How to Get Kids to Talk

“The best inheritance a parent can give his children is a few minutes of his time each day.” 

~O. A. Battista

Have you ever wished that your child would open up more  to you? Like really open up to you? The highs, the lows, friends, school, drama, life, goals, problems, choices…all of it. You are not alone. This is a common struggle amongst parents. The good news is that there are things you can start doing today that will encourage your child to share their life with you. 

Awhile ago I saw an amazing meme; it said something along the lines of, “How will your future teenager know he/she can come to you about bullying or substance abuse or suicidal thoughts if you will not even listen to them now as toddlers when they want to show you what they have colored?” It was a major aha! moment for me because of the punch this concept packs. So naturally, working backwards, if you want your children to come to you with important life issues, you have to prove to them NOW that they have your attention (and ears). Here are three ways you can do this:

  1. LISTEN.  Listen, listen, listen! I am sure it can be annoying to heed every time a child says, “MOM, LOOK!” because of the frequency at which children tend to say that. Children tend to want to show and tell just about everything. They are delighted to show off their coloring, their new friend at the park, tell you about a movie they watched, a book they read, something they saw out the car window, something they heard someone say…essentially everything. This is a huge compliment: Your children want to share their world with YOU. They want you to acknowledge their reality or their hard work, they want your praise, your attention…they want YOU! So listen. Listen to what they have to say. It goes such a long way!
  2. GIVE THEM YOUR ATTENTION. This tip goes hand-in-hand with number one, but it is a step beyond. You have likely mastered the art of “listening” while multi-tasking and cooking, cleaning, or watching TV.  When your child wants to talk or show you something, as often as is humanly possible, give them your full attention. Put your phone down, pause the song, stop chopping vegetables, and give your child your undivided attention. YES it may mean that dinner is late, or the song gets reshuffled, or you lose your place on your social media feed, but  what could be more important than sending this message to your child:You matter. I value what you have to say. I am listening to anything you want to tell me. What is important to you is important to me. Think about how this translates into teenage tongue–when your teenager wants to talk to you about something serious, they will not question whether their parent is available. Do the same thing now and you will be building a solid foundation upon which you can further build upon during those teenage and young adult years .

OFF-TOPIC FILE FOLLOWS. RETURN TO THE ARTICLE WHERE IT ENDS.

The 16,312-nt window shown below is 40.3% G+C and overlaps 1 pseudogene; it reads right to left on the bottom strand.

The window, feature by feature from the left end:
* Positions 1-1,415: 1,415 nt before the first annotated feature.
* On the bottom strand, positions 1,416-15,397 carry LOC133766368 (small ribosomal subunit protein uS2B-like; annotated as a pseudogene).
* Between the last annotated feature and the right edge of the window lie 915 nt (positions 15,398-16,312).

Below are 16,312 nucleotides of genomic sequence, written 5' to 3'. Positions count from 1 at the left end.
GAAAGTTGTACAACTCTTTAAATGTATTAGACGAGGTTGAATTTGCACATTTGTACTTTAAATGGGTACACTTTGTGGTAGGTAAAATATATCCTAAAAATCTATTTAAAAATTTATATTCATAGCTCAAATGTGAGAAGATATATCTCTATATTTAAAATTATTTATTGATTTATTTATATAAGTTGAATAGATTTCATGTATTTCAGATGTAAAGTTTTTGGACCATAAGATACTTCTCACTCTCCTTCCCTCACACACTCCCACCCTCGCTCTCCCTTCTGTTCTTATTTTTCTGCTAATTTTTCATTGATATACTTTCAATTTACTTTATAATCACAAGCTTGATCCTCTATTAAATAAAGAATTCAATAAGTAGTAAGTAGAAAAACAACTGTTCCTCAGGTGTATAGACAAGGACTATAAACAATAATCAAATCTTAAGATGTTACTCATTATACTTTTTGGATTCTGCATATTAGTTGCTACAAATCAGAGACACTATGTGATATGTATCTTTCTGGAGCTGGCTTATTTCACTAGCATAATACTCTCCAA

3. CONNECT. Collin Kartchner taught that 8 second hugs, 8 times a day increases oxytocin and happiness levels in children. What a simple yet powerful way to connect with your child(ren) and really solidify the fact that you love them and are (and always will be) there for them! In between your eight hugs a day, try dating your child: Once a month (or once a quarter or whatever works for you), take your kid out for an activity with you one-on-one. Get creative and watch–you will see that your closeness increases the more quality time you spend together! You can also connect throughout the day by sincerely asking your child how he/she is doing, sending a text or calling just to check in. Show them that you are thinking of them. Whatever method you choose to connect, show your child you are trying to keep the doors of communication open. Wide open! This is something they will remember when they need you (and even when they do not)!

I am sure it does not sound like much, but these three simple, accessible suggestions will help you start and continue to strengthen your relationship with your child. If you feel overwhelmed with parenting now and into the future, remember that listening, removing distractions, and connecting on your child’s level are symbolic; as you do these things, you are demonstrating to your children that they come first in your life, that you are always there for them, and that you are their advocate through thick and thin.  As you do these things, you will be planting seeds in a garden that will someday be a fruitful relationship where your child feels safe and comfortable and able to come to, confide in, and rely upon you. That is a beautiful thing. It is well within your reach! Good luck!

Melissa Cluff is a Licensed Marriage and Family Therapist based in North Texas, providing face-to-face and telehealth therapy options to clients in Texas.

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Tags: Children, child, therapy, therapist, psychology, listening, talking, 8 second hug, hug, connection, listen, listening, honesty, relationships, mother, father, parent, parents, communication, future, seeds, garden, trust, hope, openness, trust, respect, parenting, kids, counseling, counselor, Melissa Cluff, Cluff Counseling

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Melissa Cluff, MS, LMFT, CSAT

Melissa Cluff is a Licensed Marriage and Family Therapist based in North Texas, providing face-to-face and telehealth therapy options to clients in Texas.